Why Netbooks Aren't There Yet

Screen size, keyboard comfort, and CPU power are common netbook drawbacks, but they're not the real problem — here’s what needs to happen for netbooks to really take off.
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Netbooks have captured the public’s imagination. It’s the kind of machine many have long clamored for: inexpensive, lightweight, and just powerful enough for the basic, day-to-day, Internet-based tasks that consumers and corporate mavens normally tote a regular laptop for.

At the same time, today’s netbooks aren’t perfect. Many suffer cramped keyboards and track pads; neither is fun to use during marathon typing sessions. Some netbooks are more comfortable than others, but nearly all sport keys that are less than full size. There’s also the lack of screen real estate—anyone coming from a 22-inch widescreen LCD will struggle to fit whatever they’re doing on a netbook’s tiny 8.9-inch or 10-inch, limited resolution panel.

Since netbooks are such small, inexpensive devices, they also include CPUs, memory, and (most significantly) hard disks several generations behind the ones in regular notebooks. Intel is combating this to some extent with its new Atom processor, which is designed with netbooks in mind. With solid-state disk prices firmly affixed to the stratosphere, these concerns won’t be allayed any time soon.

But fixing the above issues isn’t really the answer. Instead, they’re part and parcel of what makes a netbook. Increase the screen and keyboard size, and add in a more powerful CPU, and you no longer have a netbook—you have a laptop. And with full-blown, 15.4-inch notebooks starting in the $500 range this holiday season, there’s no need for netbooks to go in that direction.

Even so, the potential is there for netbooks to become mainstream devices. Here’s what really needs to happen:

• The boot sequence needs to disappear. This has long been a dream of notebook vendors, but it’s particularly important here. Today, netbooks take as long or even longer than regular, more powerful notebooks to boot up. Incorporating a real instant-on feature wouldn’t mean a return to the incompatible Newton and Psion days either: a clean install of Linux or Windows XP boots quite quickly without crapware clogging up the proceedings. It can be faster still with solid-state memory (see below).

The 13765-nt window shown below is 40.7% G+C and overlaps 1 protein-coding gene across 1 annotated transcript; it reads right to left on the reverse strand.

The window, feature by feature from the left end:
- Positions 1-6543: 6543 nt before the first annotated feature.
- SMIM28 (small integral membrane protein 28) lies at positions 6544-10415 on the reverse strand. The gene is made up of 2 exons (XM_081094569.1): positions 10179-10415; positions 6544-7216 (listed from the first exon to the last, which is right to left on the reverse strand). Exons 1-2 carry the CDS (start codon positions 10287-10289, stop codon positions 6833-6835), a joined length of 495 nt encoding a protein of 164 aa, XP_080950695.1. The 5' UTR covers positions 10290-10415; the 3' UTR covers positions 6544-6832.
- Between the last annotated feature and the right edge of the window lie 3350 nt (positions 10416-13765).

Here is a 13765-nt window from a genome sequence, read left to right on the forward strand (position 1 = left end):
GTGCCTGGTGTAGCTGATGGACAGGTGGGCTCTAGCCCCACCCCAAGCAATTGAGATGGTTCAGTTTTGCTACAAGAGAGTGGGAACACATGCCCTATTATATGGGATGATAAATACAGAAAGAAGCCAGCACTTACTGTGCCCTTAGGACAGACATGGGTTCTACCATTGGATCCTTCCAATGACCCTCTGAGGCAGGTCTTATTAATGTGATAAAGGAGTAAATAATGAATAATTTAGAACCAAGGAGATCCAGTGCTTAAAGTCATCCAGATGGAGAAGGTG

• Batteries need to last longer. Another holy grail, but one that’s especially relevant to netbooks given their typical use cases: e-mail, a quick Web browsing section, and light document editing. Think about it—if a cell phone can last for days at a time and sport a 500 MHz processor, a netbook should be able to do the same thing with an Atom processor and a much larger battery. Low-power modes, efficient green CPUs, solid-state storage, and LED displays are all means to this end.

• Persistent WWAN connectivity. By definition, netbooks work while connected to the Internet. If you can’t find a hot spot, and you’re not paying for a $60/month cellular broadband card, your netbook becomes… a doorstop. It’s clear we won’t have persistent Wi-Fi even in major cities for some time to come, much less rural areas.

• Touchscreen LCD. I vacillated on including this one in the list. The last thing we need is another screwball mobile OS or failed attempt at a “middle device” that’s difficult to synchronize with real PCs. A touchscreen netbook would still have to be a Windows XP or Linux machine with a QWERTY keyboard through and through. But a touchscreen would make navigation easier; particularly as more folks acquaint themselves with the touch and two-finger-zoom idiom Apple made popular with the iPhone and iPod Touch.

• Lower prices. Finally, netbooks need to stay in the $300 to $350 range. As various UMPCs demonstrated, few consumers would pay $800 or $1100 for a device that’s almost impossible to type on, no matter how powerful it is. It’s much easier to just bring along a regular laptop, even if it weighs more. But now that regular laptops are pushing down against the $500 price barrier, netbooks can’t also cost $500, no matter how svelte they are. It’s true that some buyers are prepared to pay a premium for a lightweight design, as the svelte MacBook Air and slick Toshiba Portégé line illustrates. But the mainstream netbook buyer certainly isn’t.

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Tags: Linux, Windows, iPhone, Intel, netbooks

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